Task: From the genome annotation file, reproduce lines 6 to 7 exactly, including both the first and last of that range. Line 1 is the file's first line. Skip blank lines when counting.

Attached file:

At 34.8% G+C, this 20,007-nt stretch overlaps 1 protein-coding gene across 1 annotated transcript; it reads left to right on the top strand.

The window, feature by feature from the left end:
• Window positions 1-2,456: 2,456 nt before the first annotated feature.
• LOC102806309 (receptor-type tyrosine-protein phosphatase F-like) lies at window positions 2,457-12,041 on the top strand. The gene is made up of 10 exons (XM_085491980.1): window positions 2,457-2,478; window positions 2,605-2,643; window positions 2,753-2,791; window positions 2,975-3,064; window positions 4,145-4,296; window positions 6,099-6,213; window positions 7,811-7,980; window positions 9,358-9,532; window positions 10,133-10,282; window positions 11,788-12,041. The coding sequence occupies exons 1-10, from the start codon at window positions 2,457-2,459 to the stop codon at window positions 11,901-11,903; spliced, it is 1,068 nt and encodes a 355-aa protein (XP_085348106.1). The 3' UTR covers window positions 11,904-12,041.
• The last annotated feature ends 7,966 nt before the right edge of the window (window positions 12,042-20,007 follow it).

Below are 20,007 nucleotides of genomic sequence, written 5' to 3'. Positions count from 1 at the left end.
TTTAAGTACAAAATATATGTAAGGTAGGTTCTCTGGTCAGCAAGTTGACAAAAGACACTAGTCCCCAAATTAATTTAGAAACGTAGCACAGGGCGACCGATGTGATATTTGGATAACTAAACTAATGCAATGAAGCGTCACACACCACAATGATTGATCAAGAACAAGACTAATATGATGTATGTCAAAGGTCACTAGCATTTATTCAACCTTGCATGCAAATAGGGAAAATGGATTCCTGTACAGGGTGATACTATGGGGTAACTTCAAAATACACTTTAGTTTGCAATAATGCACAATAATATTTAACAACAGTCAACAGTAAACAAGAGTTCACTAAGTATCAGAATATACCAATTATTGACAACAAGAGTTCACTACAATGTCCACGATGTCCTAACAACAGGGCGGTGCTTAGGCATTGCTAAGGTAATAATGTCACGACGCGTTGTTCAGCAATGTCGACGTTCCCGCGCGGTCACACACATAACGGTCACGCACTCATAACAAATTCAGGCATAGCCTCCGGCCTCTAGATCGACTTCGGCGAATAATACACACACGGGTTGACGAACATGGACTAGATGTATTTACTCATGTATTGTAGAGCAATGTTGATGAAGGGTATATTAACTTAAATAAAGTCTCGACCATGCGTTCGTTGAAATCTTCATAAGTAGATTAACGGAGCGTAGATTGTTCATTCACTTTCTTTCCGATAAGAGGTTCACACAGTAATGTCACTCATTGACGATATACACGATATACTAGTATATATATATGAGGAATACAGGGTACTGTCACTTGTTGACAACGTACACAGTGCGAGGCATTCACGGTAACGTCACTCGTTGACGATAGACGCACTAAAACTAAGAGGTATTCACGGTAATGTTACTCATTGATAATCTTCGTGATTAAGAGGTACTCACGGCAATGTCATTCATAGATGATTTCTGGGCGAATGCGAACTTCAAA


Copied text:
Below are 20,007 nucleotides of genomic sequence, written 5' to 3'. Positions count from 1 at the left end.
TTTAAGTACAAAATATATGTAAGGTAGGTTCTCTGGTCAGCAAGTTGACAAAAGACACTAGTCCCCAAATTAATTTAGAAACGTAGCACAGGGCGACCGATGTGATATTTGGATAACTAAACTAATGCAATGAAGCGTCACACACCACAATGATTGATCAAGAACAAGACTAATATGATGTATGTCAAAGGTCACTAGCATTTATTCAACCTTGCATGCAAATAGGGAAAATGGATTCCTGTACAGGGTGATACTATGGGGTAACTTCAAAATACACTTTAGTTTGCAATAATGCACAATAATATTTAACAACAGTCAACAGTAAACAAGAGTTCACTAAGTATCAGAATATACCAATTATTGACAACAAGAGTTCACTACAATGTCCACGATGTCCTAACAACAGGGCGGTGCTTAGGCATTGCTAAGGTAATAATGTCACGACGCGTTGTTCAGCAATGTCGACGTTCCCGCGCGGTCACACACATAACGGTCACGCACTCATAACAAATTCAGGCATAGCCTCCGGCCTCTAGATCGACTTCGGCGAATAATACACACACGGGTTGACGAACATGGACTAGATGTATTTACTCATGTATTGTAGAGCAATGTTGATGAAGGGTATATTAACTTAAATAAAGTCTCGACCATGCGTTCGTTGAAATCTTCATAAGTAGATTAACGGAGCGTAGATTGTTCATTCACTTTCTTTCCGATAAGAGGTTCACACAGTAATGTCACTCATTGACGATATACACGATATACTAGTATATATATATGAGGAATACAGGGTACTGTCACTTGTTGACAACGTACACAGTGCGAGGCATTCACGGTAACGTCACTCGTTGACGATAGACGCACTAAAACTAAGAGGTATTCACGGTAATGTTACTCATTGATAATCTTCGTGATTAAGAGGTACTCACGGCAATGTCATTCATAGATGATTTCTGGGCGAATGCGAACTTCAAA